What study are you referring to? I'm interested to see a double blind study that shows SSRIs to be comparable to placebo in regards to anxiety.
Also, I believe much of the bad publicity benzos get is from the general lack of knowledge on the part of those who prescribe them. Like insights mentioned many doctors attempt to get you off of them in record time, without giving you a real taper schedule, or any information at all. The ones I encountered preferred I stay on them simply because they didn't know how to taper me off correctly. Like I said, I was met with blank stares and referrals to other doctors when I asked to be tapered off of Ativan, I eventually had to find a psych on my own who had some experience in it, and was open to letting me go at a reasonable pace. They simply weren't designed to be long term (over a few months) solution.
Being an alcoholic or a street drug user is really a moot point, I never took more than was prescribed. It's not an addiction, it's a physical dependance happening.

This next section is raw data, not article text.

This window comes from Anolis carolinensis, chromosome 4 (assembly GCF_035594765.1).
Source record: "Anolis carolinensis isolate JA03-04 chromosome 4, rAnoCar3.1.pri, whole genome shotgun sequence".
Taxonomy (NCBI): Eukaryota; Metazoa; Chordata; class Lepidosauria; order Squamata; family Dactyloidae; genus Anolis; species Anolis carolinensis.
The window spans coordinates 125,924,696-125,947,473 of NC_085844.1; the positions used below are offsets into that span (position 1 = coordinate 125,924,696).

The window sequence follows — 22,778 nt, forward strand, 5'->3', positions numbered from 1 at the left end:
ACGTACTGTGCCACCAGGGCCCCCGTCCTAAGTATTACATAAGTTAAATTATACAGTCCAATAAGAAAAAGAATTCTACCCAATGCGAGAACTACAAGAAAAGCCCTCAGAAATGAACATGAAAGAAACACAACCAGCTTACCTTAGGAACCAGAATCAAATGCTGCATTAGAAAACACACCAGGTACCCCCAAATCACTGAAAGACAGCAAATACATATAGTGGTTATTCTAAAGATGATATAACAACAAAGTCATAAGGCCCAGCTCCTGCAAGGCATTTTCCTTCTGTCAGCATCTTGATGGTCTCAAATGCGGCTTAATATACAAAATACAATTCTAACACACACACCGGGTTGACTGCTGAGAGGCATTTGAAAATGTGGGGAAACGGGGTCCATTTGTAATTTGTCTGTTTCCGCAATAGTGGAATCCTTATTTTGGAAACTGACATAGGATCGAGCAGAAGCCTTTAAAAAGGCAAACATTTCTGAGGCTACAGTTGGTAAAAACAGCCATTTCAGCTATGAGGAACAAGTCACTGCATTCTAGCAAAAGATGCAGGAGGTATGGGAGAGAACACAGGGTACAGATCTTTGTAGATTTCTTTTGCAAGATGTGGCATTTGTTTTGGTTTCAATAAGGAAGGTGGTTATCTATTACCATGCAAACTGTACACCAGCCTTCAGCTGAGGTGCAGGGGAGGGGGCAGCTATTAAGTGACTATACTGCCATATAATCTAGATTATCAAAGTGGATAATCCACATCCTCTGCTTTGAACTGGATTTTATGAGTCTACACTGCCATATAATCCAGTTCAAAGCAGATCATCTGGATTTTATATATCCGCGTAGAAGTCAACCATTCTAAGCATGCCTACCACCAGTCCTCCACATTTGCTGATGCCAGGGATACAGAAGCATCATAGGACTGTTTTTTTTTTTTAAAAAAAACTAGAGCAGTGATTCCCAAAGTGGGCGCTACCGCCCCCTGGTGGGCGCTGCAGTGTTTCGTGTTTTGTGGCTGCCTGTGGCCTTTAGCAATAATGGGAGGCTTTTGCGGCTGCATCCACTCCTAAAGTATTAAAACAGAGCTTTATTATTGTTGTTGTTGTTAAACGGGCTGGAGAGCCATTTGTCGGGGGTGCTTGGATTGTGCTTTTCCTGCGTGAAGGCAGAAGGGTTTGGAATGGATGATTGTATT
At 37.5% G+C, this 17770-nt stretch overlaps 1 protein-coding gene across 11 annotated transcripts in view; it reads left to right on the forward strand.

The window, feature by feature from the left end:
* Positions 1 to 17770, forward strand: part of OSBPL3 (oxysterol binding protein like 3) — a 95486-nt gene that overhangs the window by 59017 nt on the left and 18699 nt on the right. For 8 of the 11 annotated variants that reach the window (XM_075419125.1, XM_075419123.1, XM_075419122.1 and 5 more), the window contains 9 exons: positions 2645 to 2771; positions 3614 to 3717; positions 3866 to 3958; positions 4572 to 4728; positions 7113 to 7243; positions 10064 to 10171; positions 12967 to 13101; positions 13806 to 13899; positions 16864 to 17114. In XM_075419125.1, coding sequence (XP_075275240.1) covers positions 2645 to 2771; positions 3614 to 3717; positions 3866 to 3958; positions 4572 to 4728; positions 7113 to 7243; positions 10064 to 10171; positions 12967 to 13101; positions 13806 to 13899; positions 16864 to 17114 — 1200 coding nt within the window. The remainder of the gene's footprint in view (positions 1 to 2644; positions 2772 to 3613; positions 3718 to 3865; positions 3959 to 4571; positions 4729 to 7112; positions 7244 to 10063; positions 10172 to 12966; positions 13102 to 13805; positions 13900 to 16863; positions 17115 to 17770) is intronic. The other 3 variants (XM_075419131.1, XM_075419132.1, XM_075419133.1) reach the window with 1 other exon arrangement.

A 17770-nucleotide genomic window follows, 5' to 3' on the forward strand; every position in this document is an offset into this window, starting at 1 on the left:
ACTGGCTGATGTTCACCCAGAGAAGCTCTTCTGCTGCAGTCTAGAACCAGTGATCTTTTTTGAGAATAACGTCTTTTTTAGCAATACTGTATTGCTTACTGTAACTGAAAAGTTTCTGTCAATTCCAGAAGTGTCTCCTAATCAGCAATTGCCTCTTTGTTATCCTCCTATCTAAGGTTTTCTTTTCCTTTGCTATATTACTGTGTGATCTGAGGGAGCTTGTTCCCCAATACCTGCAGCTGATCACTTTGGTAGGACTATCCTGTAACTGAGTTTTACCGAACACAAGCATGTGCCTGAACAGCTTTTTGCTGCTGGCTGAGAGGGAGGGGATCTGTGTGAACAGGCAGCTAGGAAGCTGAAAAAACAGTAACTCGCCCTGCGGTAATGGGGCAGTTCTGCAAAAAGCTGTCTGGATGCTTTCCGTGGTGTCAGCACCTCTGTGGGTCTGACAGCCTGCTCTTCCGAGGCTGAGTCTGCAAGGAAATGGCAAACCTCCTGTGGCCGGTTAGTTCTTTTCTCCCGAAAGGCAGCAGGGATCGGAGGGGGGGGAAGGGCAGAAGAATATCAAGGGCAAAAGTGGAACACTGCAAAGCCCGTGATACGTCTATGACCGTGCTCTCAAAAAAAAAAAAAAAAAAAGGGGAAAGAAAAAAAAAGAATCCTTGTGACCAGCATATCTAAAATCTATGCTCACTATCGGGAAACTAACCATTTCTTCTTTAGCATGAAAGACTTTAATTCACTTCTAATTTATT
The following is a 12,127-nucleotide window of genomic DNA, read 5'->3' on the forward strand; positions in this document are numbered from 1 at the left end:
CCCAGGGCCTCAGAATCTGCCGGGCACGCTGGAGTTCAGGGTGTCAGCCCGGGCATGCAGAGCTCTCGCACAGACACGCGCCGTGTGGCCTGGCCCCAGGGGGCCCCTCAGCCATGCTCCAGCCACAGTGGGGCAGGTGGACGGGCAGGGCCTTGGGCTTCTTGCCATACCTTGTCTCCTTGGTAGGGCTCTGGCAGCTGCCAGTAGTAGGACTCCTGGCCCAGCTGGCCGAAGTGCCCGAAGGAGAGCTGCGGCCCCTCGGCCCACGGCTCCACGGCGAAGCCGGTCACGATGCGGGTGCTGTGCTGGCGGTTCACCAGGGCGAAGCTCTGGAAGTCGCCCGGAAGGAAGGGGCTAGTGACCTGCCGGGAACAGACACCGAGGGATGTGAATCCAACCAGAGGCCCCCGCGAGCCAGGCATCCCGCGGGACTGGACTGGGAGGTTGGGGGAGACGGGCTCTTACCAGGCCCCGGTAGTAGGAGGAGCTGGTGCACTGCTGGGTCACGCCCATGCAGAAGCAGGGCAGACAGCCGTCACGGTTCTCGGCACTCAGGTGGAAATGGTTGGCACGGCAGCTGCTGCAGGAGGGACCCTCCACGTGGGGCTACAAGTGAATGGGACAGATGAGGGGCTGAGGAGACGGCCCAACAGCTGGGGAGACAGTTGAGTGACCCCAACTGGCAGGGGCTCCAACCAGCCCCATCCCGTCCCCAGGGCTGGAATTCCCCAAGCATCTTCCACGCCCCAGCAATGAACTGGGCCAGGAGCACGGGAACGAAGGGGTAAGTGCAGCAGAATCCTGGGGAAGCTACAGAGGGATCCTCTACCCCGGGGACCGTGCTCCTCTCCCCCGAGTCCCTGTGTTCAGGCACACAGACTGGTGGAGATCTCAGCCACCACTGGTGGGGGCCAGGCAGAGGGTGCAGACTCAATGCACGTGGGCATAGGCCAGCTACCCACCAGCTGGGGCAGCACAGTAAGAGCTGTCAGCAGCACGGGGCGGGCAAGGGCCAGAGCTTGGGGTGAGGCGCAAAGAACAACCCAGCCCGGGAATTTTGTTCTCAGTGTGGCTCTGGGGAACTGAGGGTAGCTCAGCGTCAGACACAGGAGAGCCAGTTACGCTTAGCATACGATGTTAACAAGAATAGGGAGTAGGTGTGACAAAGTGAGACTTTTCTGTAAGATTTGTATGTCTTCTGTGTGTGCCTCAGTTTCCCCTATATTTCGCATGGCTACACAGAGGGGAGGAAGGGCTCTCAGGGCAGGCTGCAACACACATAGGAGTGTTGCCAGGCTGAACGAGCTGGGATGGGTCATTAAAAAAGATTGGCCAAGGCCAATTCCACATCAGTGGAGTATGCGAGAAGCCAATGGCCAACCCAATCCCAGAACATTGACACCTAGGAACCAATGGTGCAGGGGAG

Until doctors get wise to the fact that people do have trouble coming off of BZDs, I have no problem with them being more conservative in prescribing them. Had I known then what I do now, I would have refused the prescription and dealt with the anxiety I was having while starting an SSRI. I just can't see an argument for them being anything other than a last resort option for long term use in dealing with anxiety. As far as the Reefer Madness analogy I would imagine anyone dealing with issues getting off of Opiates/BZDs or even SSRIs for that matter would much prefer to have a "dependance" on pot lol.
Sorry to hear about your father. Hospitals often have to abide by the "first, do no harm" deal to absolve themselves from responsibility in the case of malpractice suits.